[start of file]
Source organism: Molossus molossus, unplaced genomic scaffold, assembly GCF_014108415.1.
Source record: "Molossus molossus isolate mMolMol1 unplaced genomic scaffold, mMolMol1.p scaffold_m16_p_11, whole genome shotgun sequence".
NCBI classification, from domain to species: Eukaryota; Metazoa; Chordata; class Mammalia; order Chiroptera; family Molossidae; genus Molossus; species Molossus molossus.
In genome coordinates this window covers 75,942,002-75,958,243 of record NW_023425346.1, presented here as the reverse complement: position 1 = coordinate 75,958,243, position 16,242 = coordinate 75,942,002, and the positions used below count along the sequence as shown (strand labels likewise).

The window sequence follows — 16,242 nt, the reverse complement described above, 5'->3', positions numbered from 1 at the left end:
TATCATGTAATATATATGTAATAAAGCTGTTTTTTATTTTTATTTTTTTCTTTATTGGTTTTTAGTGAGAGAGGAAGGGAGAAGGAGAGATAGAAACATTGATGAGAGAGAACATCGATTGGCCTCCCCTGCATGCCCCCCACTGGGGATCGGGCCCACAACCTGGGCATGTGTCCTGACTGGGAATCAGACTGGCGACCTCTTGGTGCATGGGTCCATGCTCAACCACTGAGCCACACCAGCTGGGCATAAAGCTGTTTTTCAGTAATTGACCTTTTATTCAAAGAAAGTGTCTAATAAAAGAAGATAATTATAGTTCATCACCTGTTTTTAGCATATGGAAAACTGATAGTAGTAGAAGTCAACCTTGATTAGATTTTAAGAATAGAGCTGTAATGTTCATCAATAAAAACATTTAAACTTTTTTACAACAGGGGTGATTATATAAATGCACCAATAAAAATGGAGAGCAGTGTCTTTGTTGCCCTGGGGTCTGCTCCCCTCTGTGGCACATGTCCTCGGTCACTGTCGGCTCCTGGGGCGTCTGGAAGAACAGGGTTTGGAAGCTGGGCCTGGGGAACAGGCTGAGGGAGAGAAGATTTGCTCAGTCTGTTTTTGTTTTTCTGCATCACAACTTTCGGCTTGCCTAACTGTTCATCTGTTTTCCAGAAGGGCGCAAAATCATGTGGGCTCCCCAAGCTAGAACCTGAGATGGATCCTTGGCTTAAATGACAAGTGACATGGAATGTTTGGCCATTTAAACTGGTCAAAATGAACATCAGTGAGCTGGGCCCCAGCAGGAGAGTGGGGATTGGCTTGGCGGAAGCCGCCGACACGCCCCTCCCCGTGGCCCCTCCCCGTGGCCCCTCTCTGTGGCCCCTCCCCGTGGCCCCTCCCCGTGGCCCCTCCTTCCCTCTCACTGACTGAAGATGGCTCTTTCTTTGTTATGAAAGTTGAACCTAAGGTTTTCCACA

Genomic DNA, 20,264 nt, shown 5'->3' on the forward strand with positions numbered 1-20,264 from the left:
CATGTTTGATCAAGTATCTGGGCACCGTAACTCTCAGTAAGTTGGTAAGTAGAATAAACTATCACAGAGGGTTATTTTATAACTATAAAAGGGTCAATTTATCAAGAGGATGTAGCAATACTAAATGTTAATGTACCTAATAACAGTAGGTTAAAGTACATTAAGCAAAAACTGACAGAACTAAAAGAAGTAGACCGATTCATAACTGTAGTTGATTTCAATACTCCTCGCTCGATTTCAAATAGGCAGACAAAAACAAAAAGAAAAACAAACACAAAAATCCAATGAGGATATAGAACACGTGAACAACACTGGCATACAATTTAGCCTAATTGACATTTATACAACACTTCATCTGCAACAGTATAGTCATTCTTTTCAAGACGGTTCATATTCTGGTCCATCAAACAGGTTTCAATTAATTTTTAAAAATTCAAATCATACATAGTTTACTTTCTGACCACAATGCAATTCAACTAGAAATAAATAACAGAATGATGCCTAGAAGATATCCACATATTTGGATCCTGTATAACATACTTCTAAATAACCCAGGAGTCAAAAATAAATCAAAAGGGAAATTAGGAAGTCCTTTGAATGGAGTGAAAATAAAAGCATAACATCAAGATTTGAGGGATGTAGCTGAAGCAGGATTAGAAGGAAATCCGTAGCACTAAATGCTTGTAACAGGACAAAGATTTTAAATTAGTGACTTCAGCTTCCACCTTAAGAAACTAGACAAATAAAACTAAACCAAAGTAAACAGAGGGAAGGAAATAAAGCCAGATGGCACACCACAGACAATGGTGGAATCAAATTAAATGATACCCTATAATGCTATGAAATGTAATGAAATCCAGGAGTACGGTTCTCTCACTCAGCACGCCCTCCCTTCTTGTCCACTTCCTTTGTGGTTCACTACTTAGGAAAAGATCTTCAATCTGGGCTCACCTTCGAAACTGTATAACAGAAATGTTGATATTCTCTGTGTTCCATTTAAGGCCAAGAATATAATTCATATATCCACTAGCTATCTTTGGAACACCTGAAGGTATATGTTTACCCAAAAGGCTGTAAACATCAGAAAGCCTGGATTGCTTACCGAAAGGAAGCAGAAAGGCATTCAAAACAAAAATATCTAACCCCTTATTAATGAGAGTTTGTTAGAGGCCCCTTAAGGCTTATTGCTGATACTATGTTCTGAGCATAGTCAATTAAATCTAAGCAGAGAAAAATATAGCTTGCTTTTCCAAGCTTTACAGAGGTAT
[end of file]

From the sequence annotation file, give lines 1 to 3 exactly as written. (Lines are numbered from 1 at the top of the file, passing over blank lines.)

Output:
Source organism: Molossus molossus, unplaced genomic scaffold, assembly GCF_014108415.1.
Source record: "Molossus molossus isolate mMolMol1 unplaced genomic scaffold, mMolMol1.p scaffold_m16_p_11, whole genome shotgun sequence".
NCBI classification, from domain to species: Eukaryota; Metazoa; Chordata; class Mammalia; order Chiroptera; family Molossidae; genus Molossus; species Molossus molossus.